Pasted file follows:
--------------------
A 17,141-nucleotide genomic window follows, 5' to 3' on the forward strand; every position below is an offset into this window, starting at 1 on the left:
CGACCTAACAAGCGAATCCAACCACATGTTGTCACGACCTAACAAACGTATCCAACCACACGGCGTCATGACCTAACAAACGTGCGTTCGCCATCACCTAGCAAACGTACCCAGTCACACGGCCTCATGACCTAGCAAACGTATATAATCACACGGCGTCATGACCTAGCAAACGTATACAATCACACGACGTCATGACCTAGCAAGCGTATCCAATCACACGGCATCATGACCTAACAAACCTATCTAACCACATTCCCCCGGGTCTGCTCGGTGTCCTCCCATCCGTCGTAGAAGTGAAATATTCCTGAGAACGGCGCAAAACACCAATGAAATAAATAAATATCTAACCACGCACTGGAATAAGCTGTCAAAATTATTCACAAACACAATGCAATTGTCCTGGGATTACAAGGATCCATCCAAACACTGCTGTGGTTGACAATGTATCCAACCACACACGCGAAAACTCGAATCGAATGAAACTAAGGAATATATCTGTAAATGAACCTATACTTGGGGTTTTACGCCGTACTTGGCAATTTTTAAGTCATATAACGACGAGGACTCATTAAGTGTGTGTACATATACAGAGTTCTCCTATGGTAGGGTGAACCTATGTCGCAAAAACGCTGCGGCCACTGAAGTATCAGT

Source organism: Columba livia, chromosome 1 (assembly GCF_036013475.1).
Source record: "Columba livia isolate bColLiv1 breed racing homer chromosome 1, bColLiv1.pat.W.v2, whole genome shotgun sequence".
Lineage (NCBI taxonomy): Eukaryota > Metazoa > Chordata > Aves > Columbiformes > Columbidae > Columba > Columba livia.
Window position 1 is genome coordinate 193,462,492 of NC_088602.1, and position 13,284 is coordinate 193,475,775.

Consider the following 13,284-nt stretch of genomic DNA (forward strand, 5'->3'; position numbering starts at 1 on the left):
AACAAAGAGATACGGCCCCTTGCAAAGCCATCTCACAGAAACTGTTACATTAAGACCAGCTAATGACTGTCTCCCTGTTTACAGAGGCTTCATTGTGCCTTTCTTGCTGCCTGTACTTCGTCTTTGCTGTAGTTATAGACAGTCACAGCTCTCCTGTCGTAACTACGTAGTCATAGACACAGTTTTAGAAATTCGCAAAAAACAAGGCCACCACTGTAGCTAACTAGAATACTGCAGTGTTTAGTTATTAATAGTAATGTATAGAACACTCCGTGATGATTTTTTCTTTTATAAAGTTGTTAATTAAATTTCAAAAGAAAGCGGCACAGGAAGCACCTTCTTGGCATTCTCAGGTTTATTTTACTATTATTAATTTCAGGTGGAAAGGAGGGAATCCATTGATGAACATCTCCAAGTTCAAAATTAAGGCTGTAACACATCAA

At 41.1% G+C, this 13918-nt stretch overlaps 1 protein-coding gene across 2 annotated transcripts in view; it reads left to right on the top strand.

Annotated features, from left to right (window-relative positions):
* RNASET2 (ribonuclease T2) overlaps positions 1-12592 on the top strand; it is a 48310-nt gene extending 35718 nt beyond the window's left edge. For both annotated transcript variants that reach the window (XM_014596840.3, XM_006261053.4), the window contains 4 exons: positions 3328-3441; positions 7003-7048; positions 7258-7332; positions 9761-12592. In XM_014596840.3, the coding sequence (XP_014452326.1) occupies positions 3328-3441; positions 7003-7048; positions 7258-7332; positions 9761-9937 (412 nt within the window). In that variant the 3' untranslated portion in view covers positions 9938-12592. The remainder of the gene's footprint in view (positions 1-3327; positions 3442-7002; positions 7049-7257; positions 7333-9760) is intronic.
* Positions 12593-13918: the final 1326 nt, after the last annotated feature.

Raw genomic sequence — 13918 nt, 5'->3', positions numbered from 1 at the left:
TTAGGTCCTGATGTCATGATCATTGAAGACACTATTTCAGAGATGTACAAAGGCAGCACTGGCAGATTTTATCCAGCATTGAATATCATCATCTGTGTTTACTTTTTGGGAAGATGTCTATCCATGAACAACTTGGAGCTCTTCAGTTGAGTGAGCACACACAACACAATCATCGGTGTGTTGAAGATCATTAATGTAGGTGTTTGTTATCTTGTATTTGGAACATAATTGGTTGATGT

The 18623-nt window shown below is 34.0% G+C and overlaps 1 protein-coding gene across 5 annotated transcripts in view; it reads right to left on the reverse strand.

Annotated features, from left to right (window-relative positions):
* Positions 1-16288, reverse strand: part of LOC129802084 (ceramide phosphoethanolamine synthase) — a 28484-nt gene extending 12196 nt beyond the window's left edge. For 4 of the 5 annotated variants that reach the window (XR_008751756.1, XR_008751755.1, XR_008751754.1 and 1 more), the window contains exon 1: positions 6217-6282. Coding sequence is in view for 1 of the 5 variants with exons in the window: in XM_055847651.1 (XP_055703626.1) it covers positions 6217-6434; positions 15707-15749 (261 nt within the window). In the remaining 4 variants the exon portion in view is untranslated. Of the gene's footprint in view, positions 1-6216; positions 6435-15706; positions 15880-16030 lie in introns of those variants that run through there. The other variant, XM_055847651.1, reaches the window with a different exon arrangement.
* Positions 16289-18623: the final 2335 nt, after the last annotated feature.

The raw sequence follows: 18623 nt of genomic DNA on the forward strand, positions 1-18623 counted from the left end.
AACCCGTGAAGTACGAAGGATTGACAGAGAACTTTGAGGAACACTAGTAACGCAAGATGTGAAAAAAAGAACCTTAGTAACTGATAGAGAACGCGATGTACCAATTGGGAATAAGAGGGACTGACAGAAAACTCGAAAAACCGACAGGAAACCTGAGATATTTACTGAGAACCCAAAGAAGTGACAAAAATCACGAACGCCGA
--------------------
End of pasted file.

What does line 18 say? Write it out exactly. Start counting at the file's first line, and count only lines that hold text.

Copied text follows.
* Positions 16289-18623: the final 2335 nt, after the last annotated feature.